Two things are about to happen in the Cooper home. Thing one: Elijah is getting his driver’s license next month. Thing two: Elijah is getting a job ASAP. This isn’t my first rodeo with teens and cars and jobs. But the whole process is still overwhelming for the kid…and the mom.
That is why I asked Ron Stefanski to guest post for me. Ron is a college professor in the Chicago area who also has a passion for helping teens find employment. He founded a website that is basically a one-stop-shop for teens and job opportunities (scroll to the end for the link). While I’m on a little blog break, I asked him to write you (and me) a post about teens maintaining balance while working.
Whether your teen is filling out applications at the kitchen table, or has been working for years, he may be struggling to balance all his responsibilities. A job may offer him independence and the accomplishment of hard work (and a paycheck), but it can pose difficulties, too. Many teenagers will see their grades drop, give up valuable rest, or try to overschedule themselves until they burn out. Your teen may not have the necessary tools to handle the stress of a packed schedule, but you can help him find a balance.
1) Choose the Right Job
Teenagers in the digital age have many more employment options available to them than burger flipping. Before your child starts filling out those McDonalds applications, talk to them about their options.
First, you have to know your child’s “why”. Why does he want or need to get a job? Your teenager can gain so much more than pocket money from his first job, but he might not realize exactly what he wants out of it. A job can teach life skills, can help teens save for special trips and events, or even save for college! Determine what you and your child want to gain from his work experience and go from there.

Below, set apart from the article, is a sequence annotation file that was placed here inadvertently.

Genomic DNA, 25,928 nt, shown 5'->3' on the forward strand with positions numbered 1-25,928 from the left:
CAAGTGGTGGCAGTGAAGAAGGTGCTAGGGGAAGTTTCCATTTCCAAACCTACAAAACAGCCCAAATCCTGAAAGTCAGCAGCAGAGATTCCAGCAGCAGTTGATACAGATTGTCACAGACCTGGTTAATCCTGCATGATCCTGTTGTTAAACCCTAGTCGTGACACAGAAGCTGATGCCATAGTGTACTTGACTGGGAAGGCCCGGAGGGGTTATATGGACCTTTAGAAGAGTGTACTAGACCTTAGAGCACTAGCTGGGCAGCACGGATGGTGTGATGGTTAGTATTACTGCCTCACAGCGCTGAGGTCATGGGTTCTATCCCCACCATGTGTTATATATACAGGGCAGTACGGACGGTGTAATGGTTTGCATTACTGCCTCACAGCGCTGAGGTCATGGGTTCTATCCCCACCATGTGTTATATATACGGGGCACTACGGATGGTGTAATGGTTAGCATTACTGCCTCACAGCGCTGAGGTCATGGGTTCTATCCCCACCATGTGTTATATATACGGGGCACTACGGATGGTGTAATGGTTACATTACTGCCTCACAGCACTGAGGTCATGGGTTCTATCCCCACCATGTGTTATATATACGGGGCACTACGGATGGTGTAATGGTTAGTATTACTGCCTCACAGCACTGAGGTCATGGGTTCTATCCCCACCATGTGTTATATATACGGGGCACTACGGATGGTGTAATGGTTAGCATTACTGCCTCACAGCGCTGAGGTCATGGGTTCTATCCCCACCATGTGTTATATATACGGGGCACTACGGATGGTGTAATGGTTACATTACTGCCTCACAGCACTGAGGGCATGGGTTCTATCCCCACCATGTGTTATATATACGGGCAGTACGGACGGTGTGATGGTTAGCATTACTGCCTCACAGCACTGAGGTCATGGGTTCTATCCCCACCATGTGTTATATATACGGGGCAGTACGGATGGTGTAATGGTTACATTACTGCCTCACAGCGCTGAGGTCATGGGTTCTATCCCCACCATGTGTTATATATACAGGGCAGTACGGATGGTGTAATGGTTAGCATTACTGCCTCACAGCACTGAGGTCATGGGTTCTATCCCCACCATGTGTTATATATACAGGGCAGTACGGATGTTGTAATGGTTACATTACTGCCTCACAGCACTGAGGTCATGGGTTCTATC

Next, talk to your teenager about his desires and requirements for a job. Teens will often overlook their own schedule restrictions when jumping into the job market. For instance, a child who plays a spring sport might overlook his competition schedule when applying for jobs in the fall. He may not think about having homework after practice, or what he will do after the season is over. So, what does your kid want in a job? A flexible schedule may be more appealing than a steady paycheck, or vice versa. Talk to your teen about the difference between gig work, (like babysitting) and hourly work. He may not realize the options that are available. For example, here’s a list of the different jobs that 15-year olds can get.
2) Create a Shared Calendar
A lot of young people don’t realize what their schedule is really like. A great way to help teens understand the struggle of balancing work, school, and life is to create a shared calendar. Anything from a dry erase board in the kitchen to a digital calendar on your smart phones will work.
The key is to help your teenager realistically plan out his schedule. Most of us will limit our planning to things with a set time, such as school, soccer practice, or work. Include time on the calendar for homework, chores, and fun activities with friends and family. These things usually happen between scheduled events, but intentionally setting aside time for them is important for balance.
With sports schedules, these calendars can get tricky. Even during the off season, you need to be able to predict things like overnight trips for games. It is also important to prioritize downtime for kids. They may not think about taking time off between big events. Help your teenager understand how much time he spends at work, at practice, and at school. Make it easier to see how your time is spent by color coding your calendars. Each type of event should stand out at a glance.